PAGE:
Thalassemia, also known as Mediterranean anemia, is a genetic blood disorder characterized by less hemoglobin and fewer red blood cells in the body than normal. This condition is very common in the Mediterranean region, and it occurs due to a defect in the genetic makeup of hemoglobin.
Types and Symptoms of Thalassemia:

1. Alpha Thalassemia:

Hemoglobin consists of four chain genes of the alpha type, two from the father and two from the mother. Alpha thalassemia occurs when one or more of the four alpha chain genes fails to function. The severity of the condition depends on how many of these chains are defective. If only one chain gene is defective then the patient does not experience any signs or symptoms of thalassemia. A person with this condition is called a "silent carrier".

If two alpha chain genes are defective, then the patient develops what is known as minor alpha thalassemia. A person with this condition exhibits mild symptoms, and it may not be detected with a blood test.

If three alpha chain genes are defective, the patient develops severe anemia, and the symptoms range from moderate to severe. This condition is called Hemoglobin H disease. A blood test for this condition shows small deformed red blood cells.  A person with this condition may suffer from an enlarged spleen, bone deformities due to its increased activity to compensate for damaged red cells. The patient needs to have blood transfusions to be able to live normally.

If four alpha chain genes are defective, then the patient develops what is known as major alpha thalassemia which can result in fetal death before or after birth.

2. Beta Thalassemia:

Hemoglobin consists of two beta chains, each of which is inherited from a parent, beta thalassemia occurs when a mutation occurs in these chains, and based on the number of mutations that affect the chains two types of thalassemia occur:

  • Thalassemia minor: This condition occurs when only one of the beta chains is defective, and it results mild symptoms similar to those of a mild anemia that can be detected with a routine blood test. 
  • Thalassemia major/Thalassemia: This condition occurs when both beta chains are defective. The patient suffers from severe anemia, bone deformity and spleen enlargement; the patient also needs regular blood transfusions to be able to lead a normal life.These symptoms do not appear when the baby is born; But begin to appear during the first two years of life.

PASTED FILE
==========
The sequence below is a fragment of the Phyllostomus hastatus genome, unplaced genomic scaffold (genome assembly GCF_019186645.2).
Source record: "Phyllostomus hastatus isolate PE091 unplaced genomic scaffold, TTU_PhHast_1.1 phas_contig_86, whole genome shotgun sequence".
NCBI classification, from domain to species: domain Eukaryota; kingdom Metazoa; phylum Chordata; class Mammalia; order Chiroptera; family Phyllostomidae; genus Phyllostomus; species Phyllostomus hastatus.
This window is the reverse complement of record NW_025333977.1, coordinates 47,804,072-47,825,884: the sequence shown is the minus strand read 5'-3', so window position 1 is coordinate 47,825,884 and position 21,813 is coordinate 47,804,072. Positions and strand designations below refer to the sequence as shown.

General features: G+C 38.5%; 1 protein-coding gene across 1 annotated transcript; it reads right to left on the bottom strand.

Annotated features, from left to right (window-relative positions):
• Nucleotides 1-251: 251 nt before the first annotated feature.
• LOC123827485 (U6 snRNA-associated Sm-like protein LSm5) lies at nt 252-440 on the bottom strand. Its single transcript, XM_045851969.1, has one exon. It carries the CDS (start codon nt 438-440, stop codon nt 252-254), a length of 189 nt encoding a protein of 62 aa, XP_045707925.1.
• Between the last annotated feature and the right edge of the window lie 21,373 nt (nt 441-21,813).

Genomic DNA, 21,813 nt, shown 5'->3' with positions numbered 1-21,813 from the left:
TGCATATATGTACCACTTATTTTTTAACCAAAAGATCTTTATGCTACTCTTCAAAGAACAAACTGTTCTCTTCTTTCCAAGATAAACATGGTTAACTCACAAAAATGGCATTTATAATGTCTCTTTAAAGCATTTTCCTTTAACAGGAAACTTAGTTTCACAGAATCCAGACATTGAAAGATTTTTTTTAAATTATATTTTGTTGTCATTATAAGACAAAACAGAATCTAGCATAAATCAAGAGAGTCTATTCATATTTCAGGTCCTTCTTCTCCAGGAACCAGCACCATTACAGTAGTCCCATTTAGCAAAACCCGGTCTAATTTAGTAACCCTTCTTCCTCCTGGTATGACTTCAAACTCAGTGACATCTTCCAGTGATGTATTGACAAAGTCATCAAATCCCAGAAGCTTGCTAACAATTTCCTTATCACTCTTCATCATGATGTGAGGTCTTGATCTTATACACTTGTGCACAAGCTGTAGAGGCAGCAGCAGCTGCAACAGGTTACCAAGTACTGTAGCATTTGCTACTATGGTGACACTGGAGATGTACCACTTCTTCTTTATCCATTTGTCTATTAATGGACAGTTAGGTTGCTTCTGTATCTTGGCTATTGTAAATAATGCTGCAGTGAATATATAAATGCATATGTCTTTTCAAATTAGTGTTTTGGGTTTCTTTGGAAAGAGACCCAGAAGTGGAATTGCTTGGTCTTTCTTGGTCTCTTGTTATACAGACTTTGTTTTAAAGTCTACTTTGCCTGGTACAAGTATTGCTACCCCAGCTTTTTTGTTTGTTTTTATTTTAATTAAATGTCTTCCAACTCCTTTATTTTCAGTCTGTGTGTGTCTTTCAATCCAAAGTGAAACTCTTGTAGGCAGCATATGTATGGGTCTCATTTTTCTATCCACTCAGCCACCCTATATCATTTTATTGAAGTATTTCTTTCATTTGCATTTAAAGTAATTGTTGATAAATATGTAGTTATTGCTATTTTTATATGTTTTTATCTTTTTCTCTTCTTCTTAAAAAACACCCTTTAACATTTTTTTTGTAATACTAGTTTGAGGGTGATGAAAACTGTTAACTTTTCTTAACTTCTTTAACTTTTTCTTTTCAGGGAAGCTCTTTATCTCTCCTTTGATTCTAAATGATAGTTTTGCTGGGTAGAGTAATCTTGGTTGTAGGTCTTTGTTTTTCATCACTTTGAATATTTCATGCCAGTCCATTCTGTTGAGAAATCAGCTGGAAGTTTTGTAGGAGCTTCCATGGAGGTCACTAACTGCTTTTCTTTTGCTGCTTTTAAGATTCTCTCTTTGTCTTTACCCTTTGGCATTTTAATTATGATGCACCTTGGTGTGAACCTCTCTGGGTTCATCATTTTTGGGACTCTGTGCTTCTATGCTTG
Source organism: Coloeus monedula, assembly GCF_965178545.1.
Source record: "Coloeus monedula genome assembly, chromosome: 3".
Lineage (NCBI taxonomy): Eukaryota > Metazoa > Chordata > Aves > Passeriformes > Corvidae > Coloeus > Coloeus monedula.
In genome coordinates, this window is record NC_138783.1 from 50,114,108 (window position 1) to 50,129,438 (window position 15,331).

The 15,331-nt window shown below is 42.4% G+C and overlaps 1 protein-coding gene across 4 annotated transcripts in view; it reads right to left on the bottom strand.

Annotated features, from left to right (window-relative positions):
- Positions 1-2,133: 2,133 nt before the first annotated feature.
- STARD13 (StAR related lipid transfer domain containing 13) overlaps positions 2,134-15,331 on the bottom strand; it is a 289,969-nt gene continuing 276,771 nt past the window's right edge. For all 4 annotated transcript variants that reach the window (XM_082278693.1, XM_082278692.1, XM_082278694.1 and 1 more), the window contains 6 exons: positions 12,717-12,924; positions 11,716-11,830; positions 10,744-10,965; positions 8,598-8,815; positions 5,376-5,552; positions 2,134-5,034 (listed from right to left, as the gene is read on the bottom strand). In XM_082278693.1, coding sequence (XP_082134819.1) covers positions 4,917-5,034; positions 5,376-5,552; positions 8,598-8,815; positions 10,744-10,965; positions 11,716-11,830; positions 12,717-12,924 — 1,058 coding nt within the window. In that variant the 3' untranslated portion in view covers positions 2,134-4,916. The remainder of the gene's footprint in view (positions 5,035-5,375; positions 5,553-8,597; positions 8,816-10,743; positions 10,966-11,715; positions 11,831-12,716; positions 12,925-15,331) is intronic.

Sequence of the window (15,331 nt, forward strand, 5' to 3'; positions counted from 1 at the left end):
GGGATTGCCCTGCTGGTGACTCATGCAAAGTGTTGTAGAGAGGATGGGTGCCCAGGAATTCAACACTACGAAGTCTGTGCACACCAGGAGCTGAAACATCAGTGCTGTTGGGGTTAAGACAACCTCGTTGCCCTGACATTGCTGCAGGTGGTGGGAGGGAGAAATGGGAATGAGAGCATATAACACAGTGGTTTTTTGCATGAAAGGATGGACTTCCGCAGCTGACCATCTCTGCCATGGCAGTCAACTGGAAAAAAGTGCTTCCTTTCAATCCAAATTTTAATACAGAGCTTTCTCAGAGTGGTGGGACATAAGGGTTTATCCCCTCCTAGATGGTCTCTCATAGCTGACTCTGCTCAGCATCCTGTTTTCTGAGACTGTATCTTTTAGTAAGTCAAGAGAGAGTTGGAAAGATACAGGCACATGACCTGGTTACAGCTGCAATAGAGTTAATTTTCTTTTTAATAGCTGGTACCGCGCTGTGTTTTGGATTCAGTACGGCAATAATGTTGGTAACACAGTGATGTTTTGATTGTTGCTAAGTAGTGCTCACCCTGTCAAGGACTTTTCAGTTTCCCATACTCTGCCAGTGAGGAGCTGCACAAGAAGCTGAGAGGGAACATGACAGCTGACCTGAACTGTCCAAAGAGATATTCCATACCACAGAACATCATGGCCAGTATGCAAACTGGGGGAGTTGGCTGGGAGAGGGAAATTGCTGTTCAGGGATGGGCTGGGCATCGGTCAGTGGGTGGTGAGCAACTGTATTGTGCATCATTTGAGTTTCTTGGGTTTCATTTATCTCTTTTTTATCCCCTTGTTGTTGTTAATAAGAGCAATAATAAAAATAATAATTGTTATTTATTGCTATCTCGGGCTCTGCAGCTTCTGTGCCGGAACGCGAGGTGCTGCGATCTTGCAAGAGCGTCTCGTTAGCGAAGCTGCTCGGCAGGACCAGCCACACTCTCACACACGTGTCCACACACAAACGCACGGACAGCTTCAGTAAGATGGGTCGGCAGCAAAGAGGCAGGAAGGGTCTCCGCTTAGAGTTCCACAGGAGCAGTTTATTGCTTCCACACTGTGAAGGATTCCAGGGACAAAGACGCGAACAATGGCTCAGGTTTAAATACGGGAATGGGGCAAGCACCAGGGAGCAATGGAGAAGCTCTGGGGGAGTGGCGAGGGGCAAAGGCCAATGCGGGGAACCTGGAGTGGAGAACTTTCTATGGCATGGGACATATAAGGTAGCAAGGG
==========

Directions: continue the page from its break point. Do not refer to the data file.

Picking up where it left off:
Complications:

Patients of thalassemia major and hemoglobin H disease may develop many complications if they do not undergo proper treatment in a timely manner, such complications include:

  • Slowed growth rates in children. 
  • Enlarged spleen and swollen abdomen.
  • Bone deformities. 
  • Worsening anemia and a sense of fatigue and constant tiredness. 

Treatment:

  • Patients of thalassemia major and hemoglobin H disease require regular and ongoing care to prevent various complications of thalassemia such as recurrent infections and deterioration of health, which can lead to death if not treated properly. 
  • Patients need to undergo regular blood transfusions to increase the level of red blood cells in the blood, and avoid anemia. 
  • Patients are given folic acid supplements to stimulate the production of red blood cells. 
  • Some thalassemia patients may need to undergo chelation therapy to  balance the rate of iron accumulation due to persistent red cell breakage, which can be done with the help of a medication called Desferal. 
  • Patients of thalassemia major may need to undergo a splenectomy to to remove the spleen.  
  •  Bone marrow transplant can be used to treat patients who are diagnosed early before developing complications.  

Prevention of Genetic Blood Disorders:

Undergoing a comprehensive premarital screening and consulting a genetic counselor can help reduce the odds of transmitting genetic blood disorders to future generations. Premarital screenings can reveal if the couples who are planning to get married have any genetic defects or if they are asymptomatic carriers of certain diseases.

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Last Update : 12 September 2019 04:22 PM